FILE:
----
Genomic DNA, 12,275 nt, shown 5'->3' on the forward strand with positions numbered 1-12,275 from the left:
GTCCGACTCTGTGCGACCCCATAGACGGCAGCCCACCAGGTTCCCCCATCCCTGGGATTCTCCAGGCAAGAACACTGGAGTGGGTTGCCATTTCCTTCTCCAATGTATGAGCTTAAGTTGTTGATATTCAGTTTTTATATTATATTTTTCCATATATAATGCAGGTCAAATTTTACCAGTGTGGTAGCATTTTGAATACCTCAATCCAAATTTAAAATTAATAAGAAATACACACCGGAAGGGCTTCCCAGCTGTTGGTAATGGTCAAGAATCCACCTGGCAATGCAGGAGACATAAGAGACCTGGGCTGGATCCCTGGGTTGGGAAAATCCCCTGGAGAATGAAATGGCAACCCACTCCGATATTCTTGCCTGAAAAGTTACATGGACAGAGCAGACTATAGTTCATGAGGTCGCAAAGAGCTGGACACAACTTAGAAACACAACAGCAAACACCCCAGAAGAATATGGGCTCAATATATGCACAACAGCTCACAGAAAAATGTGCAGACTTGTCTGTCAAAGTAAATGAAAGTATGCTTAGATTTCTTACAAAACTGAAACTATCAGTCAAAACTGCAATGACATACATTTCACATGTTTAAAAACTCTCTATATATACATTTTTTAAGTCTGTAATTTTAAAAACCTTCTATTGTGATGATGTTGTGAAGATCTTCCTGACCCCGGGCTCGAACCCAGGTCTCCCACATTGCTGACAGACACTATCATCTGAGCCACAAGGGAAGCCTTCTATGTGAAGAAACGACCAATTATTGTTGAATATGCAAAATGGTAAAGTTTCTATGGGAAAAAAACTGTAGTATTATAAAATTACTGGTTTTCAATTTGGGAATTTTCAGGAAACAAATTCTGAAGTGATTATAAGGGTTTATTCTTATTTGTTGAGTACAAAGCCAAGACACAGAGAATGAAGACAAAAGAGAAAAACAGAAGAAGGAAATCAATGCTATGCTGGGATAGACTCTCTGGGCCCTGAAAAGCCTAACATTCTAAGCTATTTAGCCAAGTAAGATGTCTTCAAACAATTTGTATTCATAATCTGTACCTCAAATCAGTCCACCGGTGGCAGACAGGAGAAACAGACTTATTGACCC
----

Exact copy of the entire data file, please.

Genomic DNA, 12,275 nt, shown 5'->3' on the forward strand with positions numbered 1-12,275 from the left:
GTCCGACTCTGTGCGACCCCATAGACGGCAGCCCACCAGGTTCCCCCATCCCTGGGATTCTCCAGGCAAGAACACTGGAGTGGGTTGCCATTTCCTTCTCCAATGTATGAGCTTAAGTTGTTGATATTCAGTTTTTATATTATATTTTTCCATATATAATGCAGGTCAAATTTTACCAGTGTGGTAGCATTTTGAATACCTCAATCCAAATTTAAAATTAATAAGAAATACACACCGGAAGGGCTTCCCAGCTGTTGGTAATGGTCAAGAATCCACCTGGCAATGCAGGAGACATAAGAGACCTGGGCTGGATCCCTGGGTTGGGAAAATCCCCTGGAGAATGAAATGGCAACCCACTCCGATATTCTTGCCTGAAAAGTTACATGGACAGAGCAGACTATAGTTCATGAGGTCGCAAAGAGCTGGACACAACTTAGAAACACAACAGCAAACACCCCAGAAGAATATGGGCTCAATATATGCACAACAGCTCACAGAAAAATGTGCAGACTTGTCTGTCAAAGTAAATGAAAGTATGCTTAGATTTCTTACAAAACTGAAACTATCAGTCAAAACTGCAATGACATACATTTCACATGTTTAAAAACTCTCTATATATACATTTTTTAAGTCTGTAATTTTAAAAACCTTCTATTGTGATGATGTTGTGAAGATCTTCCTGACCCCGGGCTCGAACCCAGGTCTCCCACATTGCTGACAGACACTATCATCTGAGCCACAAGGGAAGCCTTCTATGTGAAGAAACGACCAATTATTGTTGAATATGCAAAATGGTAAAGTTTCTATGGGAAAAAAACTGTAGTATTATAAAATTACTGGTTTTCAATTTGGGAATTTTCAGGAAACAAATTCTGAAGTGATTATAAGGGTTTATTCTTATTTGTTGAGTACAAAGCCAAGACACAGAGAATGAAGACAAAAGAGAAAAACAGAAGAAGGAAATCAATGCTATGCTGGGATAGACTCTCTGGGCCCTGAAAAGCCTAACATTCTAAGCTATTTAGCCAAGTAAGATGTCTTCAAACAATTTGTATTCATAATCTGTACCTCAAATCAGTCCACCGGTGGCAGACAGGAGAAACAGACTTATTGACCC